Empowerment ensures down-liners are allowed the initiative and freedom to realise their full potential by planning, organising and controlling their activities for the good of their organisation. 

Synergy is derived from the old Greek word synergein, which means working together with heart and soul. 

Synergism is the result of simultaneous actions of separate agencies, creating a greater total effect than the sum of their individual efforts. 

Synergy is the extraordinary outcome of aligned, attuned and empowered people with shared values in action. It is the energy that flows through a team of people, producing greater performance. 

A contemporary example is the South African government’s synergistic campaign called masakhane (in the Nguni language, it means “Let us build together!”) to convey the spirit of moving as a nation from apartheid to democracy, in word and deed.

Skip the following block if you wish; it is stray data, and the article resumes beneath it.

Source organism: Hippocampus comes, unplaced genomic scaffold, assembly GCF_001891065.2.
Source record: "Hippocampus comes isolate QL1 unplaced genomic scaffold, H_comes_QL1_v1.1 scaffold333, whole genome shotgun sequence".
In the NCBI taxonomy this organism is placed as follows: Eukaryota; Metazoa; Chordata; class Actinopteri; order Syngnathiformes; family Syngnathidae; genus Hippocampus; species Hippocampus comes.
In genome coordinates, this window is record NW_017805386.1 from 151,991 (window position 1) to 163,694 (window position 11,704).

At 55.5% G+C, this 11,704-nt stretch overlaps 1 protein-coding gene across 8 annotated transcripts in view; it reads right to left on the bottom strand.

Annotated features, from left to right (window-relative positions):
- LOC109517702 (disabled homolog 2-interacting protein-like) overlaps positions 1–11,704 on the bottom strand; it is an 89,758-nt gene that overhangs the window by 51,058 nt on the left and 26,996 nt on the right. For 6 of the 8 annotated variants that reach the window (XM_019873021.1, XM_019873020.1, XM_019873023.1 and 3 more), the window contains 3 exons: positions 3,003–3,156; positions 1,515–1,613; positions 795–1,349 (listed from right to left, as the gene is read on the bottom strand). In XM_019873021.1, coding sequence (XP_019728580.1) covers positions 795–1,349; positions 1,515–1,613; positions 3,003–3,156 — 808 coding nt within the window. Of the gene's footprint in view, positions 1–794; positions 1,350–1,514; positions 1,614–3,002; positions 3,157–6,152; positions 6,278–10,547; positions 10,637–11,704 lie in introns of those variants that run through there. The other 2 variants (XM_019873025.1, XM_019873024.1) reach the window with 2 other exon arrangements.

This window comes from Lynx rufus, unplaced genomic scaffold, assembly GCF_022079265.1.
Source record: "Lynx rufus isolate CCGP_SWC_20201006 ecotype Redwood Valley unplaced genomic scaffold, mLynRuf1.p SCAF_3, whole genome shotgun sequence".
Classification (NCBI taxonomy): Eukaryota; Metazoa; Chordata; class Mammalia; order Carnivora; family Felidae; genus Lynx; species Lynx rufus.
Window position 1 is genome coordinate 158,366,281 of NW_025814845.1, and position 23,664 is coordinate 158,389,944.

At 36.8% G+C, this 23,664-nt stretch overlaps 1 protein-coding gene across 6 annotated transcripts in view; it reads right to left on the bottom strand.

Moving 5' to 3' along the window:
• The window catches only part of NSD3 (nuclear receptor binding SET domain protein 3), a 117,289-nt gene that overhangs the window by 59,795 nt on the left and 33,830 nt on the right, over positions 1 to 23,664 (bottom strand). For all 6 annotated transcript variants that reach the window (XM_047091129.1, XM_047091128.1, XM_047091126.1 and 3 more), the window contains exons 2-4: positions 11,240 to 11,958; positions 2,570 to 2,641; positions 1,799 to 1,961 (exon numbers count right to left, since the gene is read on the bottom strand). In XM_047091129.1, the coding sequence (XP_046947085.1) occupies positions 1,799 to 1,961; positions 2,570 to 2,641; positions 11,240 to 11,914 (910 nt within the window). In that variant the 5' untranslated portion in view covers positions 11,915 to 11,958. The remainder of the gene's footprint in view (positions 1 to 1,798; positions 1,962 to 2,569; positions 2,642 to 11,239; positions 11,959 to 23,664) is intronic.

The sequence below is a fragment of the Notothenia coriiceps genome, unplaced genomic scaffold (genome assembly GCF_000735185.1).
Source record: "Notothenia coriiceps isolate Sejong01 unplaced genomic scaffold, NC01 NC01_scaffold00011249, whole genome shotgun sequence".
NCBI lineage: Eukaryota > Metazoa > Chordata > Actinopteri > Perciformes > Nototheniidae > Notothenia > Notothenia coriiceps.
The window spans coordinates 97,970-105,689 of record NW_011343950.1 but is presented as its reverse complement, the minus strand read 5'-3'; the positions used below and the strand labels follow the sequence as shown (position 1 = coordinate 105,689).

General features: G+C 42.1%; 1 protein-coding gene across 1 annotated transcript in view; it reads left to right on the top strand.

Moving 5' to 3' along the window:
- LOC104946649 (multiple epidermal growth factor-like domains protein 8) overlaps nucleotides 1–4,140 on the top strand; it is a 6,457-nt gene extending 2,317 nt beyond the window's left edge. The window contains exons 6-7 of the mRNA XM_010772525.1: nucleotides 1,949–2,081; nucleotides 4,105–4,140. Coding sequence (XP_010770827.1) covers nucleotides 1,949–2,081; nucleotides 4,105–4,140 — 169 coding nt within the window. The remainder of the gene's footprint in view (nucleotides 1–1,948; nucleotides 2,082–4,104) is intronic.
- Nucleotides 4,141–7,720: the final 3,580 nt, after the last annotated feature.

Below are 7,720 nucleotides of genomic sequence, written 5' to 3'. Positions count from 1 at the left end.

The movement evokes a deep sense of community, belonging and pride. The South Koreans refer to a similar concerted burst of energy as arirang

In the Prophet’s governance model, synergy implies movement towards al-falah (the forces of success and prosperity). 

Attunement, coupled with empowerment, involves consultation, motivation and building esprit de corps among team members. It involves the emotions, the intellect and commitment from the heart (istiqamah)

When the Prophet involved his players actively in the process of problem-solving and decision-making, everyone was enlightened about the opportunities, hardships and dangers involved in the many campaigns against the enemy. 

Morale-wise, when decisions were made by mutual consultation (syura) or consensus, they not only increased the speed and efficiency of actual operations but also fostered a high degree of trust and support in the followers, providing them with a raison d’etre for their ongoing military expeditions (ghazawah). Every member becomes totally committed to the cause.